After showering up and grabbing some rest, I hopped a bus to Twin Grove Resort for Saturday night’s dinner and the big raffle.While Friday night’s dinner was at the outdoor pavilion, and prepared by the Jersey Jeepers, Saturday’s shindig was in the almost too nice for our crowd climate controlled and fully catered banquet hall, complete with a cash bar. Another nice, welcome touch, and big hit. Dinner was good. I didn’t win squat, but the raffle was fun – and funny! Wait, you want me to do “The Hustle”? I don’t even know what that is? Bat races anyone?
As the Johnny Come Lately to Trailfest, and basically on my own, I found the event well run and organized, the people very nice and the atmosphere extremely family friendly. While I’m sure some shenanigans went on well into the night, I was beat, so I packed it in early.
Sunday: I’m Here to Wheel. I Have “The Pass” For The Day. Weather Be Damned!
Sunday we woke up to rain. After two solid days of hard wheeling and trail damage for some, the rain sent most of the NOVA crowd packing. Yet I wasn’t done. I wanted a few hours’ worth of intermediate and hard trails before leaving around mid day, and taking my time getting home. It was the perfect plan. So despite the rain, which makes even easy trails hard and only increases your chances for damage, I headed to Rausch and waited by the office for people to show.
Finally, and while not part of the NOVA event, two guys in nicely built Jeep TJs showed up. I quickly sized up their rigs. Both rides were in great shape and built similar to my Bronco in terms of lift, tire size, having lockers and protection. Most of their sheet metal was not only fully intact, but still clean. A few minutes and some light conversation later, and I was leading them down trails on the West and South areas of the property. We hit Topless for Tatas, named for an annual Breast Cancer Charity ride. It’s just an awesome trail…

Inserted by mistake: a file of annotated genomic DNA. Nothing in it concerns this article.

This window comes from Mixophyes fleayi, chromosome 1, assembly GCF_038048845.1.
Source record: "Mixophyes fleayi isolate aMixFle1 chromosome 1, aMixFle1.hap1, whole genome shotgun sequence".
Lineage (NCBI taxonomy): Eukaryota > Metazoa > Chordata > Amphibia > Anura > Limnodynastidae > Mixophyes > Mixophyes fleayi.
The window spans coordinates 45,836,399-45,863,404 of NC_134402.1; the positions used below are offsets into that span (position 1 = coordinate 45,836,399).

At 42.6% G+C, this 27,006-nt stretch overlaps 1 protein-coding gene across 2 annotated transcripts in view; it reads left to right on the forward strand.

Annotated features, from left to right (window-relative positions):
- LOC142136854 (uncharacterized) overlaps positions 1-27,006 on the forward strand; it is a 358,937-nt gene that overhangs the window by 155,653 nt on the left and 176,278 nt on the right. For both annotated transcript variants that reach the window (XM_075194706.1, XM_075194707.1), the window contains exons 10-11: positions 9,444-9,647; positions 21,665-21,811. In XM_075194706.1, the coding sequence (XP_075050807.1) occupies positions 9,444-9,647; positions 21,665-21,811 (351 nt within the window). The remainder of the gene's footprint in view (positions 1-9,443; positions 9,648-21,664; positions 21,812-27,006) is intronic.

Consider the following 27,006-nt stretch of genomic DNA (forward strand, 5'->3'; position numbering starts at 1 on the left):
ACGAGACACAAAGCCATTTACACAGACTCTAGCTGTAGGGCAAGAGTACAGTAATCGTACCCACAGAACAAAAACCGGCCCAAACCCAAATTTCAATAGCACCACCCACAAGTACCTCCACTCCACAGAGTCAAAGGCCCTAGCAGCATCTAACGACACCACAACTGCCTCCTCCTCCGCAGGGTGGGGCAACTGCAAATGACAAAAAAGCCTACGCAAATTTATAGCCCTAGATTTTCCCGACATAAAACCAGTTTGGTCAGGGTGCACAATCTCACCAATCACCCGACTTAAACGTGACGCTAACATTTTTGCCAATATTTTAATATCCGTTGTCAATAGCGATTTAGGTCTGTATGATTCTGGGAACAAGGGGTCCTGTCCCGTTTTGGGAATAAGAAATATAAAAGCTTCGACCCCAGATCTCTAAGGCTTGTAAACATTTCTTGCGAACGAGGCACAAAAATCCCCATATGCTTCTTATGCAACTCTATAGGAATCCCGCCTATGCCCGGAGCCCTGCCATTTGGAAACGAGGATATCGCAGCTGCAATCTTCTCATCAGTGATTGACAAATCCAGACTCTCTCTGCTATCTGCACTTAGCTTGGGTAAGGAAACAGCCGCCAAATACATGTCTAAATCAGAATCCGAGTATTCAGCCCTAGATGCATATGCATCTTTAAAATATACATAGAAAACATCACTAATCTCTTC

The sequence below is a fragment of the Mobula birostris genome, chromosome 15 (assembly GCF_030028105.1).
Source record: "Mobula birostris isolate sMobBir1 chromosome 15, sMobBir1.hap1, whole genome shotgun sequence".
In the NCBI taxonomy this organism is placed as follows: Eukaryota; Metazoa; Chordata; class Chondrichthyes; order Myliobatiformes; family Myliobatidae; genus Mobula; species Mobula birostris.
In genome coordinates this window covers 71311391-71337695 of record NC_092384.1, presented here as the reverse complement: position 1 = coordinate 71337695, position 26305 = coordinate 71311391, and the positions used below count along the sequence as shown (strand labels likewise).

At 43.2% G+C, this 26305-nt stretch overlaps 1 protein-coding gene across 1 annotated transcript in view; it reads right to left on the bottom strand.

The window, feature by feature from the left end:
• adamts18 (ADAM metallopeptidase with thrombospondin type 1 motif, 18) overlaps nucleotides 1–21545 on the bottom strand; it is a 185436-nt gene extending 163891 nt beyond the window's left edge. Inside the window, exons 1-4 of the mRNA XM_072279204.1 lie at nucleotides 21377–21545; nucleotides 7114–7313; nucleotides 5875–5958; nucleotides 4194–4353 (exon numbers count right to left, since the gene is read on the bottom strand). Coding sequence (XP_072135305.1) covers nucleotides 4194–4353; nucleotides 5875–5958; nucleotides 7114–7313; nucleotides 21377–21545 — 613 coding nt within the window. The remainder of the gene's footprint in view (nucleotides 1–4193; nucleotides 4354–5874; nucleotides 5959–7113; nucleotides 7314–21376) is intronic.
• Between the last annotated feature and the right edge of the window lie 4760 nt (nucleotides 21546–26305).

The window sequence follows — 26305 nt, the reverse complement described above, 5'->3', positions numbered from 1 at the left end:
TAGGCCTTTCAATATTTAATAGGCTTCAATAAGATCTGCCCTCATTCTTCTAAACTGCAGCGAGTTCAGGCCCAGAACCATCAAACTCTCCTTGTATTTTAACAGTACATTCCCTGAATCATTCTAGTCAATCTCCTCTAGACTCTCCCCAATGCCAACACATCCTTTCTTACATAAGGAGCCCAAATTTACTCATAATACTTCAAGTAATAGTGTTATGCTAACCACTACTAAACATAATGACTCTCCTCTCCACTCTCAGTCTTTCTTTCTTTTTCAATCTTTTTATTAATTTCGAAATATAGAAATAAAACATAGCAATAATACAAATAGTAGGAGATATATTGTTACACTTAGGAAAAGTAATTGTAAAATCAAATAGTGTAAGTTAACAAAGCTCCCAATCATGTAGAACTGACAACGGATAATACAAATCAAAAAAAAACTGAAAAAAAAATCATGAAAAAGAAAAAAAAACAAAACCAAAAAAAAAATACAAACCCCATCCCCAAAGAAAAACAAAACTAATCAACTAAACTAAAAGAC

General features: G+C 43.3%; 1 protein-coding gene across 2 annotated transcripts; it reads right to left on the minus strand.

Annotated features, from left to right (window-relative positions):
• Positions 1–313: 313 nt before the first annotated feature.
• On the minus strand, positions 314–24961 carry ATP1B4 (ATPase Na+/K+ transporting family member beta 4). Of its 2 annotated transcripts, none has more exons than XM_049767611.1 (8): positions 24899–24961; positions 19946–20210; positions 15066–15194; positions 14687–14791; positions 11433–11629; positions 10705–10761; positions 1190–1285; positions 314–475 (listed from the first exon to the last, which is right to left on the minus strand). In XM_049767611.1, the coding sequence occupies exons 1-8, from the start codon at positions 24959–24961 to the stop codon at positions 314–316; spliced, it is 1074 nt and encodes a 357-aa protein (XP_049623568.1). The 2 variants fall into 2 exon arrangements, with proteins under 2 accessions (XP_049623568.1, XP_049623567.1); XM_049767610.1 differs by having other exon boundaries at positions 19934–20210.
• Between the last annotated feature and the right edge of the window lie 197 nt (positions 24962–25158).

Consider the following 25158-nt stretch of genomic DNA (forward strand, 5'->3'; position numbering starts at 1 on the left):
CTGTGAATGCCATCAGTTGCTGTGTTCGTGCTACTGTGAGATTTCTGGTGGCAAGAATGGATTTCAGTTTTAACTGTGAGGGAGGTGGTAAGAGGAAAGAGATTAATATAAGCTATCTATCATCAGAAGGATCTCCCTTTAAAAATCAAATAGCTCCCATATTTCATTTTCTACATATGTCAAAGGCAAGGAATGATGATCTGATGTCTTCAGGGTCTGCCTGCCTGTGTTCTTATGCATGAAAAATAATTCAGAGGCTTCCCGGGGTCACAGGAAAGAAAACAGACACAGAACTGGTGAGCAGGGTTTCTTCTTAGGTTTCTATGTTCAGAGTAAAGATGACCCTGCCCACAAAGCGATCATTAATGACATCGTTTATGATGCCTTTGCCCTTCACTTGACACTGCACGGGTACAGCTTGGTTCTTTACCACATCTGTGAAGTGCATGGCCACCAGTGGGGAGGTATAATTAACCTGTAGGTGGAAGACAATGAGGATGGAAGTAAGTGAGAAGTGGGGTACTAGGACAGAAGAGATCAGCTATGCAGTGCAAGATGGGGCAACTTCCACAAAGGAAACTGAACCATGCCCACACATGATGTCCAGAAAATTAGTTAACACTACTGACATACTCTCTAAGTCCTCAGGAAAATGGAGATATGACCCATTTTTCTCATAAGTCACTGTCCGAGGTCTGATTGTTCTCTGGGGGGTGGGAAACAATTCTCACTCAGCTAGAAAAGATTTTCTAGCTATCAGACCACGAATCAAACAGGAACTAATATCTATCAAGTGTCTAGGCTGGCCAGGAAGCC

Then we headed down into the Quarry, which has plenty of stuff to play on and after running some of the intermediate lines, we upped the ante to a much harder, boulder strewn climb with little traction.
I wasn’t giving up easy and had just about made it to the top when a starter issue almost left me stranded in the far reaches of the park. Forget about getting home, I wasn’t sure how I was getting off the trails. As I started brainstorming ways to get out of my current predicament, home for dinner was quickly becoming home tomorrow…
Not long after, and thanks to the camaraderie of my new friends, I was being pulled back to the parking lot. After being strapped almost all the way back, and while humbly waiting for a 101 course to pass, I tried again. Somehow this time, and with a loud pop, likely snapping a tooth off the Bendix gear of my starter, she fired. I wasted no time saying “Thanks” and “Goodbye” to the two strangers who in a couple of hours had become good, trusted friends. (High intensity, potentially crisis situations will do that.) I hit the road. Knowing I couldn’t shut her down for fear of not getting started again, I aired up the tires, made two gas stops and stopped to take a leak, all while keeping her running the entire time. Thankfully, just over 2 ½ hours later I was safely sitting in my driveway, smiling ear to ear.
In the End
By and large, my Bronco ran great. The new mods work perfectly; I’m extremely happy with my product decisions. The work done by Krazy House is top notch. As for the starter? This was the first time in over eight years of wheeling that my Bronco had any kind of mechanical issue on the trail. That’s a damned good track record for any vehicle, let alone a 41 year old vehicle that I work on myself and drive as hard as I do. These are machines. They are mechanical in nature. They all have their moments, even those just babied on the street. The starter is a minor issue I’ll fix myself, but if that’s what you focus on from this story, then you’re missing the point entirely.
I had a phenomenal trip. From start to finish, it was a non-stop, heart pounding, excitement inducing, and at times nerve-wracking adventure. The last-minute scramble to get ready. The late night ride home from Krazy House. The long, early morning drive out. Seeing all kinds of awesome rigs. Two days of wheeling with great people. The dinner, the raffle, the stories, the laughs… Even the relatively short time my Bronco was down. We stuck together. We overcame. We improvised. We Adapted. We thought outside the box. We had a little bit of luck. We had a great time! It exemplifies why I love Off-Roading.
That was one hell of a shakedown run… I can’t wait to go again!